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Minimally invasive thymectomy: the Mayo Clinic experience

  
@article{ACS7189,
	author = {Phillip G. Rowse and Anja C. Roden and Frank M. Corl and Mark S. Allen and Stephen D. Cassivi and Francis C. Nichols and K. Robert Shen and Dennis A. Wigle and Shanda H. Blackmon},
	title = {Minimally invasive thymectomy: the Mayo Clinic experience},
	journal = {Annals of Cardiothoracic Surgery},
	volume = {4},
	number = {6},
	year = {2015},
	keywords = {},
	abstract = {Background: The prevalence of minimally invasive thymectomy (MIT) is increasing and may have significant benefit to patients in terms of morbidity and post-operative recovery. Our aim was to review the Mayo Clinic experience of MIT.
Methods: We reviewed data from all MIT cases collected in a prospectively maintained database from January 1995 to February 2015. Data were collected regarding patient demographics, perioperative management and patient outcomes.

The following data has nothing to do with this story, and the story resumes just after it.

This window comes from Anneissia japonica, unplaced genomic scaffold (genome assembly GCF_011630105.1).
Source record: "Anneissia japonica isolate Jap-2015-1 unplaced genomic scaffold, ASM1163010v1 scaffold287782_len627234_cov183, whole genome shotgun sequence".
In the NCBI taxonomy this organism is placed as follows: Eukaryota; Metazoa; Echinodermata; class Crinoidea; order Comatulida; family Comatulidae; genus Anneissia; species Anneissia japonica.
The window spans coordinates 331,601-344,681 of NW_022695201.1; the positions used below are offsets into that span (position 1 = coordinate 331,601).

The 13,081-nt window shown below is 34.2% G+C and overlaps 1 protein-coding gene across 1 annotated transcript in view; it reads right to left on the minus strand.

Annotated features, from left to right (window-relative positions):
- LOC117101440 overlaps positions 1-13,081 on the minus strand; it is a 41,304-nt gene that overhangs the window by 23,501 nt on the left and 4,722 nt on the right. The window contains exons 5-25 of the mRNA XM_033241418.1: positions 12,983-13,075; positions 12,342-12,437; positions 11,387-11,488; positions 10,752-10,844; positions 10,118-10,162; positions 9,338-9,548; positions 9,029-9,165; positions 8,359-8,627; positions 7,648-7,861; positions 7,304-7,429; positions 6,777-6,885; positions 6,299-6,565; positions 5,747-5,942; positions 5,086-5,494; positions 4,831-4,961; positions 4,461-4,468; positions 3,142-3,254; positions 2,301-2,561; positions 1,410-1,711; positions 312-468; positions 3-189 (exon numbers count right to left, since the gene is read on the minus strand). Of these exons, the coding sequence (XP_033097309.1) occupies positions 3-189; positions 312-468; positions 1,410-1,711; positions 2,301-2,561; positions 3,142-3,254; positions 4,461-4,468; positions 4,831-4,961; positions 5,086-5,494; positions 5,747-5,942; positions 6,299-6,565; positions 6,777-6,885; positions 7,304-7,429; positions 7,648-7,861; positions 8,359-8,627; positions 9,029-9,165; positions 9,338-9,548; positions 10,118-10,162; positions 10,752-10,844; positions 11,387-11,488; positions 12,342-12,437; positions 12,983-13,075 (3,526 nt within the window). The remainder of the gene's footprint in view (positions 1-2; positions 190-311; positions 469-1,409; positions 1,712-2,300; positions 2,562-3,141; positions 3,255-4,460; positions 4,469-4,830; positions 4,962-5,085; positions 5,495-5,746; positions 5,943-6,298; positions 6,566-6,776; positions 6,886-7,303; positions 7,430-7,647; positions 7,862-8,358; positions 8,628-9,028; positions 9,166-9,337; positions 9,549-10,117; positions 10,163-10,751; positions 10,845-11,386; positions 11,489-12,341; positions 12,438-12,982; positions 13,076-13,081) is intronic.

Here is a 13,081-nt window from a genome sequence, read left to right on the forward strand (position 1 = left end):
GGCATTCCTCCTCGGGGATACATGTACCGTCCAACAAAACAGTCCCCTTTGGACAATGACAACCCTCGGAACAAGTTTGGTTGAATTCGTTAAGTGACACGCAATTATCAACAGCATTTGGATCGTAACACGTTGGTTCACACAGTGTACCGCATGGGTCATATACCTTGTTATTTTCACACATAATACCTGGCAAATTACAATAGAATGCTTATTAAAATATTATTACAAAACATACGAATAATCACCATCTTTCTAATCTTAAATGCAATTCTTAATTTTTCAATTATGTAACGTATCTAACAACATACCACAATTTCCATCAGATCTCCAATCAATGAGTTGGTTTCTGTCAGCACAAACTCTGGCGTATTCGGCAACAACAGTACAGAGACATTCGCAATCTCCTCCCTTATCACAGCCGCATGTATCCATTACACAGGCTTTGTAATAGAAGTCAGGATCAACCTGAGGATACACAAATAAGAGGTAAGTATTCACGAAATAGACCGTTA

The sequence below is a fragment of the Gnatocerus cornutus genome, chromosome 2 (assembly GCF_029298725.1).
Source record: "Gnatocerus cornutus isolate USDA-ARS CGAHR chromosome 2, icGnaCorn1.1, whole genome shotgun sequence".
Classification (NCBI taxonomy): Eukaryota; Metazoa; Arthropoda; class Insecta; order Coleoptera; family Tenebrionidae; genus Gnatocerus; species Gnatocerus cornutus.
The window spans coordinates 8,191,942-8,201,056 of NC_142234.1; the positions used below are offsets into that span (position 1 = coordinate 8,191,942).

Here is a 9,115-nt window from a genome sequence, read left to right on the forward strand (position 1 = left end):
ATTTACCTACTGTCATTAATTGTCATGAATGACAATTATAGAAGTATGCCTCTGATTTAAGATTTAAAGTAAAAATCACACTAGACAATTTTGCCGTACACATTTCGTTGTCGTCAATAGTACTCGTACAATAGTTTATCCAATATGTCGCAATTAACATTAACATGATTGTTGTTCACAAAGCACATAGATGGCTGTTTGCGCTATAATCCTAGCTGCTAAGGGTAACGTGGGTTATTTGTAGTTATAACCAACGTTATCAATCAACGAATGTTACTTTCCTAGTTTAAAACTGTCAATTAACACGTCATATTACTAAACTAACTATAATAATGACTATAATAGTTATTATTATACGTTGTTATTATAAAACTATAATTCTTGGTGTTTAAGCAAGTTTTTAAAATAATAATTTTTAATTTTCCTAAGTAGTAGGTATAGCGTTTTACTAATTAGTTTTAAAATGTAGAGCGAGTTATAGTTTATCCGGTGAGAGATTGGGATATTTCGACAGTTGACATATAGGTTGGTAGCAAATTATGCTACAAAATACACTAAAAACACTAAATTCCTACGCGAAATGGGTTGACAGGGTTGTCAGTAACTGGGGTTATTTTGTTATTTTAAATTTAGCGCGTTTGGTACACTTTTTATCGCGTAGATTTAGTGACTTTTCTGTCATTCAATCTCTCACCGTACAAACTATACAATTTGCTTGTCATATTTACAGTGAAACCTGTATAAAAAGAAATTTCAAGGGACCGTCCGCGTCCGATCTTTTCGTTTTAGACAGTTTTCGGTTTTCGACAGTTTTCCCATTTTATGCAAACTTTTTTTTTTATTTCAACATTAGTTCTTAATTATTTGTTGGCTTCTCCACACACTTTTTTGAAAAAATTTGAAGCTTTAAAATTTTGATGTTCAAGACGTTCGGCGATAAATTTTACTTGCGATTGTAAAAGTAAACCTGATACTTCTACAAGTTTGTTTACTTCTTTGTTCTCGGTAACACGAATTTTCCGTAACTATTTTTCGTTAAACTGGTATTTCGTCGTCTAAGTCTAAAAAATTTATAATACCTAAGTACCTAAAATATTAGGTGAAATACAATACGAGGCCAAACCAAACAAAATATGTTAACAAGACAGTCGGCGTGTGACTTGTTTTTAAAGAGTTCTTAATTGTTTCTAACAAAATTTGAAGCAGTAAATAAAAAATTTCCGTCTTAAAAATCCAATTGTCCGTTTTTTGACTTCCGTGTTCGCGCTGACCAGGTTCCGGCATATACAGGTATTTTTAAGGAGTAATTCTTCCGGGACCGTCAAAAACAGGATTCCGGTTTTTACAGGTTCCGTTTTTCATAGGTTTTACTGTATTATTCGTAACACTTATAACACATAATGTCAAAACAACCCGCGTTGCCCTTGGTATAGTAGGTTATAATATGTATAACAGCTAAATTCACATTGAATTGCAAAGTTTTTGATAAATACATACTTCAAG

Results: A total of 510 thymectomies were performed in 20 years. Fifty-six patients underwent MIT (45 video-assisted thoracoscopy, 11 robotic-assisted). The median age was 55 years (range, 23-87 years) with male to female ratio of 25:31. Thymoma was the main pathologic diagnosis in 27/56 patients (48%), with 11/27 (41%) associated with myasthenia gravis (MG), and 16/27 (59%) non-MG. Other pathologies included 1/56 (2%) of each teratoma, lymphoma, lymphangioma, carcinoma and thymolipoma. There were 3/56 (5%) atrophic glands, 4/56 (7%) cysts, 6/56 (11%) benign glands and 11/56 (20%) hyperplastic. Mean blood loss (mL) and operative time (min) were significantly lower in the video-assisted thoracoscopic surgery (VATS) group compared to robotic (65±41 vs. 160±205 mL, P=0.04 and 102±39 vs. 178±53 min, P=0.001, respectively). There was no 30-day mortality. Post-operative morbidity occurred in 7/45 (16%) VATS patients (phrenic nerve palsy 7%, pericarditis 4%, atrial fibrillation 2%, pleural effusion 2%) and 1/11 (9%) robotic (urinary retention requiring self-catheterization). Reoperation was required in 1/3 of VATS patients with phrenic nerve palsy. There was no significant difference in length of hospital stay [VATS 1.5 days (range, 1-4 days) and robotic 2 days (range, 1-5 days) VATS; P=0.05]. Mean follow-up was 18.4 months (range, 1-50.4 months) with no tumor recurrences.
Conclusions: MIT can be performed with low morbidity and mortality. VATS is associated with reduced blood loss, operative times and earlier hospital discharge compared to robotic MIT.},
	issn = {2225-319X},	url = {http://www.annalscts.com/article/view/7189}
}